Power plants are inherently dangerous. Although safety is taken very seriously at most facilities, every year workers around the world are killed on the job by electrocution, falls, explosions, fires, and while working in confined spaces. Many more are injured through various less-extreme accidents.
Recent Incidents Are Risk Reminders
On November 1, an explosion and fire at NTPC’s Feroze Gandhi Unchahar Thermal Power Station in India killed 43 people and injured many more. The incident investigation will take some time to complete, but an NTPC official reportedly said pressure inside the boiler reached 70 times normal operating pressure prior to the blast. An emergency shut-off mechanism apparently failed to actuate, causing the explosion, which resulted in pressurized steam and hot flue gases overwhelming dozens of workers.
In another incident, this one on June 29 at the Big Bend Power Station in Apollo Beach, Florida, five workers were killed while trying to unplug a slag tank blockage under the plant’s Unit 2 boiler. The workers were water-blasting through a “doghouse door” while the unit was online. Local media sources reported that about 20 minutes into the job, molten slag, which can reach temperatures above 1,000F, burst through the door, burning the workers severely. Two died at the scene and three perished later as a result of their injuries.
For me, the news of those incidents brought back memories of near misses in my past. When I was the operations and maintenance manager at a biomass plant in the Midwest, our boiler experienced a significant wall tube rupture that blew the corner of the boiler apart, releasing high-pressure steam and flue gases into the boiler building. Fortunately, the incident occurred on the night shift when only a few operators were onsite. Although one worker had been in the area doing rounds roughly 30 minutes earlier, no one was in the immediate vicinity when the tube ruptured.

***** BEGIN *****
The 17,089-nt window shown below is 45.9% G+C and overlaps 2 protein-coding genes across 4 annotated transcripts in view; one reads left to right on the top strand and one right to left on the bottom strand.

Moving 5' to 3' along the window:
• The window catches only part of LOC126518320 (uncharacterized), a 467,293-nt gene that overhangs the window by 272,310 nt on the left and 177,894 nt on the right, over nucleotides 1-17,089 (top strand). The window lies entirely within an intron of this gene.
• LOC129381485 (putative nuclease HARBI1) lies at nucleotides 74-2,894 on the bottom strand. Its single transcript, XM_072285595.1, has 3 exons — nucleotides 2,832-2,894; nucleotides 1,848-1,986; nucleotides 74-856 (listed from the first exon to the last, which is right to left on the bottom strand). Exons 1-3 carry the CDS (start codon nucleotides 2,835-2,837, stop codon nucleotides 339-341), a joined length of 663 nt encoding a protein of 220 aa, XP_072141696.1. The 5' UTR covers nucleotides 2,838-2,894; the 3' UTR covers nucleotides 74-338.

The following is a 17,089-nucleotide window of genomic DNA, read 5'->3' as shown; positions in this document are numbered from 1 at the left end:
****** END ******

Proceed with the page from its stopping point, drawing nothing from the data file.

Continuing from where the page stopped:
The burst was unexpected to say the least. The boiler was relatively new, having only been in service for perhaps a couple of years prior to the incident. The cause was sootblower erosion, which had resulted due to excessive settings being established during commissioning. Wall blowers on the two lowest levels of the furnace were being operated at higher-than-necessary pressures, on a more-often-than-required frequency, performing double sweeps during each actuation in an effort to keep wall tubes spotless. The commissioning contractor believed the extreme level of cleanliness was necessary in order to meet performance guarantees. However, the steam from the wall blowers was reaching the corner tubes, eroding them significantly and causing the premature failure.
Another incident from my past that could have been tragic if someone had been in the wrong place at the wrong time occurred when a boiler gauge glass burst. I don’t have a good explanation for why it failed, but I can tell you that the noise near the boiler drum following the break could easily have been mistaken for a jumbo jet taking off. I personally isolated the gauge, using chain operators from two decks below. Fragments of glass speckled the wall some 25 feet away. Thankfully, no one was nearby when the burst occurred.